Another technology that has been shown to improve the thermal performance of buildings significantly is thermal energy storage (TES) system [13, 14, 15, 16, 17]. This is especially attractive in regions with extended period of freezing, such as Alaska, where the performance of ASHPs is poor during cold weather. Concrete is the most common and effective building material used as thermal mass [18]. Concrete slabs can be utilized as effective TES systems [19, 20, 21]. It has been suggested that since the BIPV/T system is an air-based system, the collected thermal energy can be released to concrete slab TES during daytime. During the night, when the outdoor temperature is cold, the stored thermal energy can be released to the air source heat pump, leading to the enhancement of the overall coefficient of performance of the ASHP.

Renewable energy sources often are not available when needed or do not meet the fluctuating demand for heating. For example, in summer, a thermal solar heater’s output is large compared to winter time. In such cases, seasonal thermal storage systems are employed. In fact, energy storage is a key to facilitating the widespread use of many renewable energy resources. Large heating and cooling loads can be addressed through seasonal solar thermal energy storage—SSTES [22]. Thermal energy storage is also a key element in building mechanical systems. It allows covering heating and cooling needs in an efficient and economical way, particularly domestic hot water—DHW [23]. Sensible heat storage, using readily available simple materials such as rocks, is one of the most widely used techniques for thermal energy storage. It is simple and least expensive [24, 25]. In addition, sensible heat storage systems have the advantage of reversible charging and discharging capabilities for unlimited number of cycles, i.e., over the life span of the storage, unlike, for example, phase change materials [26]. The use of simple materials, such as rocks and sand which are readily available in many areas, makes sensible heat storage long lasting, safe and relatively easy to install, and applicable for remote areas [25]. Sensible heat storage systems have applications in residential, industrial, and commercial settings. For example, the Drake Landing Solar Community uses a combination of seasonal ground-based thermal storage with short-term liquid storage tanks [27]. Large-scale seasonal storage systems have been constructed in Switzerland, Denmark, Finland, France, the Netherlands, the United States, Turkey, Korea, Germany, and Canada.

Another thermal storage technology, latent heat storage (LHS) systems, involves the storage of energy in phase change materials (PCMs). Thermal energy is stored and released with changes in the material’s phase. LHS has the advantage of being compact, i.e., for a given amount of heat storage, the volume of PCMs is significantly less than the volume of sensible heat storage. This allows for less insulation material and applicability in places where space is limited. Another advantage of PCM is that they can be applied where there is a strict working temperature, as the storage can work under isothermal conditions. Phase-transition enthalpy of PCMs is usually much higher (100–200 times) than sensible heat. Consequently, latent heat storages have much higher storage density than sensible heat storages [28]. Current PCM research is mainly focused on technologies that deal with materials (i.e., storage media for different temperature ranges), containers, and thermal insulation development. There is still a need for basic and applied research and development of design methods, research and development to improve performance analysis; reduce operation cost of installed systems; assure their long-term, smooth operation; and improve their efficiency. More research is also required in understanding system integration and process parameters as well as improving reacting materials [29].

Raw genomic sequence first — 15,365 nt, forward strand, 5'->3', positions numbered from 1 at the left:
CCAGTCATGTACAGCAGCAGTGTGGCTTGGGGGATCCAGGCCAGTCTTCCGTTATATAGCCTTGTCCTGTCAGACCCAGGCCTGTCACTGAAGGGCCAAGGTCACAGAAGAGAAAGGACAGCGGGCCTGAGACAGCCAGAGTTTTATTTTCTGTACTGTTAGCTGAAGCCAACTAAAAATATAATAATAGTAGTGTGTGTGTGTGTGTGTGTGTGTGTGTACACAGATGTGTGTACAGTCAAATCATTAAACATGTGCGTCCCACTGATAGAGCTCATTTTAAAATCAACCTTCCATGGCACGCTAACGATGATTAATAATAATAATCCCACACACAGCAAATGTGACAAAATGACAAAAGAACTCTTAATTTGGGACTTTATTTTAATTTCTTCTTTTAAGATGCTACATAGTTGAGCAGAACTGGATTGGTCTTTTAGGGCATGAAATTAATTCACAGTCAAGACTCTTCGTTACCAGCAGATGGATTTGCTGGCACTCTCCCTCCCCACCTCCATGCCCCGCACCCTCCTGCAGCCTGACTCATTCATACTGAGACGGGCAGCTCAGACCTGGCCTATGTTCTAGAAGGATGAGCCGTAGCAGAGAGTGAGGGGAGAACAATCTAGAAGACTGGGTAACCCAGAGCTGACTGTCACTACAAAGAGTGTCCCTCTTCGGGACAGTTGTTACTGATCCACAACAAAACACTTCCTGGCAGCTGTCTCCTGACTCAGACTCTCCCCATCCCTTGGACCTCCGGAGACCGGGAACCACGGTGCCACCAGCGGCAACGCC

Another technology that stores thermal energy from the sun is in the form of chemical energy. The process is known as solar thermochemical energy storage (TCES). Through a reversible endothermic chemical reaction, energy is stored as a chemical potential using the solar thermal energy. TCES does not yet show clear advantages for building applications, despite the potentially high energy density. Currently, there is no available material for thermochemical energy storage that satisfies all the requirements for building operations. Besides, thermochemical solutions require different tanks and heat exchangers that should be carefully addressed for small-scale applications. Also, additional research efforts are needed to optimize operation conditions, efficiency, costs, and system designs.

In conclusion, the path to zero and net zero energy buildings requires multiple technologies working together. Currently, these systems are treated as separate and distinct systems from each other and from the building envelope. There is a need for system integration and development of effective control strategies to simplify and derive additional gains in building energy efficiency. Buildings with integrated distributed energy systems are resilient to catastrophic weather events.

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Getu Hailu (November 13th 2019). Introductory Chapter: Path to Net Zero Energy Buildings, Zero and Net Zero Energy, Getu Hailu, IntechOpen, DOI: 10.5772/intechopen.88883. Available from: